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Friday, 19 May 2017

Puerto Rico

The Commonwealth of Puerto Rico includes the largest, main island and a number of smaller islands, including Mona, Vieques, and Culebra. Of those three smaller islands, only Culebra and Vieques are populated all year.

The history of Puerto Rico began when the Ortoiroid people started living in the island between 3000 and 2000 BC.

The Igneri tribe migrated to Puerto Rico between 120 and 400 AD from the region of the Orinoco river in northern South America and lived there between the 4th and 10th centuries co-existing with the Saladoid and Arawak Indians and later the Taino people.

By approximately 1000 AD, the Taino people had become dominant. At the time of Columbus' arrival, an estimated 30,000 to 60,000 Taíno Amerindians, led by the cacique (chief) Agüeybaná, inhabited the island. They called it Borikén (Borinquen in Spanish transliteration).

A reconstructed Taíno Village at the Tibes Ceremonial Center

Christopher Columbus first sighted the island now known as Puerto Rico on November 18, 1493 and the following day (November 19) he went ashore named it San Juan Bautista (in honor of St John the Baptist).

Juan Ponce de León, a lieutenant under Columbus, founded the first Spanish settlement, Caparra, on August 8, 1508. Caparra was abandoned in 1521, but it represents the oldest known European settlement on United States territory.

De León later served as the first governor of the island.  Eventually, traders and other maritime visitors came to refer to the entire island as Puerto Rico (meaning "rich port" in Spanish) and San Juan became the name of ITS main trading/shipping port.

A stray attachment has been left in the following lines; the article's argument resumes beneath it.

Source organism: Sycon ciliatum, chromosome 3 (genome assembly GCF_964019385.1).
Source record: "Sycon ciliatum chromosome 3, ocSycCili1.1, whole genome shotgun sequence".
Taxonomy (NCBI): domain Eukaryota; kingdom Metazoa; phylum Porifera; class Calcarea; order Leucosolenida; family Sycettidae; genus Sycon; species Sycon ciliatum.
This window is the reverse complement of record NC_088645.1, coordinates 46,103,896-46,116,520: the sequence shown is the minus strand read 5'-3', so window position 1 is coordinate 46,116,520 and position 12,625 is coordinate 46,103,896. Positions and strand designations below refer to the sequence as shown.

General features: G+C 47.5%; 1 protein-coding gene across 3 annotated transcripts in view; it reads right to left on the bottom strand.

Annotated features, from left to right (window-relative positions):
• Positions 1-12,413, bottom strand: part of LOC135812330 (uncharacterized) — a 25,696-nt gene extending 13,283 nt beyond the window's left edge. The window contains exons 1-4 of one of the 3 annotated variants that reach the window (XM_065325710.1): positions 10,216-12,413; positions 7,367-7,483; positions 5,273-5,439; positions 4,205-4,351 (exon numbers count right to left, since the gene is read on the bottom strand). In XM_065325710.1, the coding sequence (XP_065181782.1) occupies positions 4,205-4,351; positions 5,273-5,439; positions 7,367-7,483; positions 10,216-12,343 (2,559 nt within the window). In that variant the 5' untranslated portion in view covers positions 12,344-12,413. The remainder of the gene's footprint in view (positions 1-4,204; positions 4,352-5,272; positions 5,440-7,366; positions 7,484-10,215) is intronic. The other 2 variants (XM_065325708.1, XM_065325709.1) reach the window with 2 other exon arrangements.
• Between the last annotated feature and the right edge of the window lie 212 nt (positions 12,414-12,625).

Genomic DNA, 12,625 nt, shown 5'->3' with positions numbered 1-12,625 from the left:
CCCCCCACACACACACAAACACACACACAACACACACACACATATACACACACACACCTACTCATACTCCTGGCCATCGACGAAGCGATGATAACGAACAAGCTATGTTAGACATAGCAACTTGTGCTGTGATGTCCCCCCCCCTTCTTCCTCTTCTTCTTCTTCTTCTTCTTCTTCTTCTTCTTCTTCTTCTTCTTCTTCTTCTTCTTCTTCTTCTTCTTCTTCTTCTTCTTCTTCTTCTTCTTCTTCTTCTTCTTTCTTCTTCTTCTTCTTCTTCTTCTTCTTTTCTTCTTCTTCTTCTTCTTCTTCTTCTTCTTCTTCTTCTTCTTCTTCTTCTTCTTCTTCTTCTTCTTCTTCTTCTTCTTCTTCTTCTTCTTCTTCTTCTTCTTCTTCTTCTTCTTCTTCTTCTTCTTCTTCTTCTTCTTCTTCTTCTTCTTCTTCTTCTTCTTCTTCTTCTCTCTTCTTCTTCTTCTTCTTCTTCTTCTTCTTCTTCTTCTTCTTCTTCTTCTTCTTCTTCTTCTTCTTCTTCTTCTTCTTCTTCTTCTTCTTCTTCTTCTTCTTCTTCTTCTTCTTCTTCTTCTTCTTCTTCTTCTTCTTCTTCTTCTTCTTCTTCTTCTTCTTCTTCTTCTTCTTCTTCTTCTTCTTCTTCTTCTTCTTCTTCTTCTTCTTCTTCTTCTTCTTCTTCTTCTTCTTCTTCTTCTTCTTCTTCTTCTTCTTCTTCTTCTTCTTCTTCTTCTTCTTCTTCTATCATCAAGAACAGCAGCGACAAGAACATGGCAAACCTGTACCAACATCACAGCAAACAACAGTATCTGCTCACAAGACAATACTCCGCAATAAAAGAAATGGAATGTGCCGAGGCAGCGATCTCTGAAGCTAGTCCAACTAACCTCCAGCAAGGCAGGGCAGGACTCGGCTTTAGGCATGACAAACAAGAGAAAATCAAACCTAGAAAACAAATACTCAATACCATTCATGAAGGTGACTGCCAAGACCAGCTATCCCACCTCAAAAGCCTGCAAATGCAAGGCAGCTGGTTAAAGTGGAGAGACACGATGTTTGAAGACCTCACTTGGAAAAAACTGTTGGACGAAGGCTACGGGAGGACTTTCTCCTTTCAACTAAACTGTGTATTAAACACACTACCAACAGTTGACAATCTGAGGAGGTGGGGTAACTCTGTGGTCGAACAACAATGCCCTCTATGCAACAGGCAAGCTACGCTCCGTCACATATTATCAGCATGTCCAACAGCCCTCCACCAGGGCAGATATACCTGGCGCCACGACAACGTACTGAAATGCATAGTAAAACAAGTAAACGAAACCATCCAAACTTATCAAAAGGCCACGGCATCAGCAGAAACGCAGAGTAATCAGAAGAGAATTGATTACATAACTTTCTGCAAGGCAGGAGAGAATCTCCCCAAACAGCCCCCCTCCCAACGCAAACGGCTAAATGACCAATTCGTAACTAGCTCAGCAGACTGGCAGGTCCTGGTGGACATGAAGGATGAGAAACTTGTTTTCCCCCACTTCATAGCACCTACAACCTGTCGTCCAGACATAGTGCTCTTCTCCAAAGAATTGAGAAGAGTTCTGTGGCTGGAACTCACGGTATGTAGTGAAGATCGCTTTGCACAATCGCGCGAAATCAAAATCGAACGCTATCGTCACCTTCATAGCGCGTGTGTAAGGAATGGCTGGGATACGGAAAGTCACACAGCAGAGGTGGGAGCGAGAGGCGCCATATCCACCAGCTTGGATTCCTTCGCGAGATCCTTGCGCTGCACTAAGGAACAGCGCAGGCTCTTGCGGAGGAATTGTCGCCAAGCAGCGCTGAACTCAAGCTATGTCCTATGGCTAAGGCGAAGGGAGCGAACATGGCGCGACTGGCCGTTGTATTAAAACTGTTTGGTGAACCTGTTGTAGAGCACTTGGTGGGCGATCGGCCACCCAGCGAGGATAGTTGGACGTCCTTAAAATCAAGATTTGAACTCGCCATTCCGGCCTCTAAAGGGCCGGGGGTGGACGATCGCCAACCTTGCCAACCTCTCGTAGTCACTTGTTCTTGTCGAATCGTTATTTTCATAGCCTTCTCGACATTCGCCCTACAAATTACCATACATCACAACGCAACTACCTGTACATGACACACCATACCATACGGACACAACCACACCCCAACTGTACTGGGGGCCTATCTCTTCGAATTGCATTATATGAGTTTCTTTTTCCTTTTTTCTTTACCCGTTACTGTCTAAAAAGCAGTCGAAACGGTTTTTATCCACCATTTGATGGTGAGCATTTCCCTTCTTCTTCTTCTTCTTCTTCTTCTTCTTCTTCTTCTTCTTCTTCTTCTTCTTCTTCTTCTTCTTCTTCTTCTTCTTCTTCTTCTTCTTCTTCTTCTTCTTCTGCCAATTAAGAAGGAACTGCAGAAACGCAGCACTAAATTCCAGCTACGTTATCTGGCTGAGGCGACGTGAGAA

Catholicism was brought by Spanish colonists and gradually became the dominant religion in Puerto Rico. The first dioceses in the Americas, including that of Puerto Rico, were authorized by Pope Julius II in 1511.

The first educational establishment in Puerto Rico was the Escuela de Gramática (Grammar School). It was established by Bishop Alonso Manso in 1513, in the area where the Cathedral of San Juan was to be constructed. The school was free of charge and the courses taught were art, history, Latin, literature, philosophy, science and theology.

Puerto Rico formed an important part of the Spanish Empire from the early years of the exploration, conquest, and colonization of the New World.

The island was a major military post during many wars between Spain and other European countries for control of the region between the 16th and 18th centuries.

Puerto Ricon nationalist Ramón Emeterio Betances led the Grito de Lares, a revolt against Spanish rule on the island. The short-lived insurrection began on September 23, 1868, in the town of Lares, for which it is named, and spread rapidly to various revolutionary cells throughout Puerto Rico.

Dr Betances

Although the revolt failed to achieve its main objective, the Spanish government granted more political autonomy to the island.. Since the Grito galvanized a burgeoning nationalist movement among Puerto Ricans, Betances is considered "El Padre de la Patria" (Father of the [Puerto Rican] Nation).